by Jeff Noonan
Sharing is an unambiguous good only when it stems from caring, and what is shared is life-valuable, i.e., it meets a real need. Continue reading The sharing economy: an alternative to capitalist exploitation?
by Tanya Golash-Boza
Despite the tremendous risks and obstacles, thousands of migrants venture out from their countries of birth every day in attempts to improve their lives. Others flee their home countries due to death threats or in the aftermath of personal violence. Continue reading Taking notes 55: how mass deportation sustains global apartheid
Michael Hardt is a literary theorist and political philosopher. Continue reading Michael Hardt: On the right to the common
by Jeff Shantz Sabotage! the word conjures images of damage and destruction. In his chapter “On the Nature and Uses of Sabotage,” anarchic sociologist Thorstein Veblen notes that the sinister meaning attributed to sabotage, which predominates American usage, appears and … Continue reading Taking notes 46: Reflections on sabotage: theirs and ours
by Zoltan Zigedy Imperialism, expressed as a nation’s securing economic dominance of, influence over, or advantage from other nations, remains much as Lenin characterized it in his 1916 pamphlet, Imperialism. Its uninterrupted persistence, from the time well before the pamphlet’s … Continue reading The ‘new’ Imperialism
by Ismael Hossein-zadeh There is now a widespread consensus that mainstream/neoclassical economists failed miserably to either predict the coming of the 2008 financial implosion, or provide a reasonable explanation when it actually arrived. Not surprisingly, many critics have argued that … Continue reading Taking notes 41: Ideological foundations of neoclassical economics: class interests as “economic theory”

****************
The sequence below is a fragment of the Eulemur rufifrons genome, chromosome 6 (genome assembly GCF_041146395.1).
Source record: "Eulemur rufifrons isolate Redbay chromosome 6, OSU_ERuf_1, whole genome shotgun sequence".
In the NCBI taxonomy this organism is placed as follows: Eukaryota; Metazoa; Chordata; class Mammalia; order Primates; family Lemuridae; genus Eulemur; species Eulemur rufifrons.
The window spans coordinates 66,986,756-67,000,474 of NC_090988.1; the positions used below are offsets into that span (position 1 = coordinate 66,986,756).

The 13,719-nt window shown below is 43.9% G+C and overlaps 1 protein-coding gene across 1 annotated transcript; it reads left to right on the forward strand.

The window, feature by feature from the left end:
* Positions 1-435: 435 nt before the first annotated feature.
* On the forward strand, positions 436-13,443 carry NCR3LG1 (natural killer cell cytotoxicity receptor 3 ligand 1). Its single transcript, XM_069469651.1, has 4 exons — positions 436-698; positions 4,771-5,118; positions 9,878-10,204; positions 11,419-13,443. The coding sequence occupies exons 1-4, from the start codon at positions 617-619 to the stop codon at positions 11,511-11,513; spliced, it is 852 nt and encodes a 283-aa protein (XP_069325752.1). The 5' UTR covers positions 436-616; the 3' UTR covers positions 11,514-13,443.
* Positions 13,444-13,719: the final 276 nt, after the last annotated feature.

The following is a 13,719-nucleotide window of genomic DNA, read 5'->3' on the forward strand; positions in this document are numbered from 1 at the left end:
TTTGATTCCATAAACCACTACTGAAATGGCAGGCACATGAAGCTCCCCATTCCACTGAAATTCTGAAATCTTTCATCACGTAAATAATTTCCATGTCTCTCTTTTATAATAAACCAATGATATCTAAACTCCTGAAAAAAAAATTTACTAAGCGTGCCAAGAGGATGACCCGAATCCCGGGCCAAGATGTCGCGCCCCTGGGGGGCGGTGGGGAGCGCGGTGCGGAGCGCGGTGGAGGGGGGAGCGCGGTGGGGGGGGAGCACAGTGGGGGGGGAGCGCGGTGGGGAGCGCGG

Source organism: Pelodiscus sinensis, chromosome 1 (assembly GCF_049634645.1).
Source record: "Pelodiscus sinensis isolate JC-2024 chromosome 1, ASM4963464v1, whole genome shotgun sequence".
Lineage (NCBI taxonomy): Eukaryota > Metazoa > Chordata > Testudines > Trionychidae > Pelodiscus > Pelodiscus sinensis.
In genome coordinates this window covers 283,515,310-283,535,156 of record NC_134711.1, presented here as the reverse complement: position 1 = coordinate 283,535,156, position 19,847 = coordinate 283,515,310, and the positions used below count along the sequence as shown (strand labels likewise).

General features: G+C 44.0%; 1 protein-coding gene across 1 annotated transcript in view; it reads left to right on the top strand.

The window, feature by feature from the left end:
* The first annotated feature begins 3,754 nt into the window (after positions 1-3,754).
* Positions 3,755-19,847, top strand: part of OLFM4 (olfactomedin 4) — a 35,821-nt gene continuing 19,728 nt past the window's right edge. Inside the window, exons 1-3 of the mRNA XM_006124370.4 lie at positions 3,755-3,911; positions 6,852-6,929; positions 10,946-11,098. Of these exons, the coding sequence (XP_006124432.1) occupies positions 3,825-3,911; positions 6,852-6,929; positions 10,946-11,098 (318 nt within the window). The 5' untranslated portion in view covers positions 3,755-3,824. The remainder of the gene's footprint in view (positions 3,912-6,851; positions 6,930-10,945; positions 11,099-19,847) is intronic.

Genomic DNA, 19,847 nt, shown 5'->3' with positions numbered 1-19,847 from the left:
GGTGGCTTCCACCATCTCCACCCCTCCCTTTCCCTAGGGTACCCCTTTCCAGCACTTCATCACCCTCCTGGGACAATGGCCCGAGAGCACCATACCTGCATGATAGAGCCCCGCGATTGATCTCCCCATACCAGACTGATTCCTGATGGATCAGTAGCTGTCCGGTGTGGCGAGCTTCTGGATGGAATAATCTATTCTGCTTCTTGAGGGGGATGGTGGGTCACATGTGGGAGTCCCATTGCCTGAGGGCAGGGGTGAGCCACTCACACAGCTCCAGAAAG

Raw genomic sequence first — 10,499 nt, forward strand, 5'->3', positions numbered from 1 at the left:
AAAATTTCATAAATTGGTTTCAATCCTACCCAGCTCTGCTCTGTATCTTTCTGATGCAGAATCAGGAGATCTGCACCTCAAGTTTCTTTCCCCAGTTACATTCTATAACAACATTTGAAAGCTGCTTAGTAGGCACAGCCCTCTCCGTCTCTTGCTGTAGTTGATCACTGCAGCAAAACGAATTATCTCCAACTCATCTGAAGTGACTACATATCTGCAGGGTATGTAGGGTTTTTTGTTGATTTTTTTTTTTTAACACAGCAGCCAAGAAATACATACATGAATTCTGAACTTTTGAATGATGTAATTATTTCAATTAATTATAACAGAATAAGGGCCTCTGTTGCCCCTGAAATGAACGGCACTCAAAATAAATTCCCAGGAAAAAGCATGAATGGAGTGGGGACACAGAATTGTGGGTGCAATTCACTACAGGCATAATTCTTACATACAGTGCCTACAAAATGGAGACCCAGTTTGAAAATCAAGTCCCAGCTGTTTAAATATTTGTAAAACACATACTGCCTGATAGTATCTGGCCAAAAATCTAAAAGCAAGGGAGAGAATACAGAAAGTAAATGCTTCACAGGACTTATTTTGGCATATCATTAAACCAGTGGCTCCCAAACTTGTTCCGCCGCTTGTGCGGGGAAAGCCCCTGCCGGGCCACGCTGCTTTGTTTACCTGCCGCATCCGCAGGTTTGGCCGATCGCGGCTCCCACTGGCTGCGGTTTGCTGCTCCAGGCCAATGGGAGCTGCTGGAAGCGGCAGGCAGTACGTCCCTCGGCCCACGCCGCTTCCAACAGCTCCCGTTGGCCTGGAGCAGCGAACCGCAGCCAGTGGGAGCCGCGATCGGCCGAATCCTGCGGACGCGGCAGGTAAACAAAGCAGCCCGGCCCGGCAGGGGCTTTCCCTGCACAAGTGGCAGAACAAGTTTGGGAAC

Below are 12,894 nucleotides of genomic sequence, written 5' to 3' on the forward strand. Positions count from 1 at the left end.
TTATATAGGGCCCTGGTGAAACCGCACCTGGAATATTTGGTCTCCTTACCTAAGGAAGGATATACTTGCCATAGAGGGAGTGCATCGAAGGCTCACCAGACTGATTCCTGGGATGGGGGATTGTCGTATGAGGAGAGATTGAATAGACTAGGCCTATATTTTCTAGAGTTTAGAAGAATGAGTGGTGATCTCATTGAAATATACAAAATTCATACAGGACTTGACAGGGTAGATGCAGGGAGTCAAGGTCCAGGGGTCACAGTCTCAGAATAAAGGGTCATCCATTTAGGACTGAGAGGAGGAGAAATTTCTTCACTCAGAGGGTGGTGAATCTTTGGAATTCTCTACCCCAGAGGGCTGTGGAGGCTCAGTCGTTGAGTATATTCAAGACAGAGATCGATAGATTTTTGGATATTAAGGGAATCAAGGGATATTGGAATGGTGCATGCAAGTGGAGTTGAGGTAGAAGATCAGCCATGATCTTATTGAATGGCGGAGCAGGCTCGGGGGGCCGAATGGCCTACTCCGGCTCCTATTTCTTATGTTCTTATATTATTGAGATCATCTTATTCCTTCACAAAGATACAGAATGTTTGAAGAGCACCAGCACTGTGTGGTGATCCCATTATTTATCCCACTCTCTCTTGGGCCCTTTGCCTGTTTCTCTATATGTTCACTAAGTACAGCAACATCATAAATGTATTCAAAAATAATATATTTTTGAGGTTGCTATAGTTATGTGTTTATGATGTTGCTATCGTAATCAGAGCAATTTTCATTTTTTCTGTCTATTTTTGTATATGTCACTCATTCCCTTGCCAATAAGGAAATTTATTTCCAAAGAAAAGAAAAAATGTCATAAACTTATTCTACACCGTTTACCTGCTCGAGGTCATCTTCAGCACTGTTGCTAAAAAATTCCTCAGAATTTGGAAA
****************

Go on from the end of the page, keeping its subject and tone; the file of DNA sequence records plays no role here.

by Ismael Hossein-zadeh Many liberal economists envisioned a new dawn of Keynesianism in the 2008 financial meltdown. Nearly six years later, it is clear that the much-hoped-for Keynesian prescriptions are completely ignored. Why? Keynesian economists’ answer: “neoliberal ideology,” which they … Continue reading Keynes is Dead; Long Live Marx!
by Shimshon Bichler and Jonathan Nitzan Preamble Over the past few years, we have written a series of articles about the global crisis. These papers try to break the conventional constrains of liberalism and Marxism, examining the crisis from the new theoretical viewpoint of capital as power. Capitalists and corporations, we argue, are driven not to maximize profit, but to ‘beat the average’ and increase their differential power. In this approach, the redistribution of income and assets is not a ‘societal’ side effect of the economy, but the central conflict that propels modern capitalism. And the main weapon in this … Continue reading Taking notes 34: The enlightened capitalist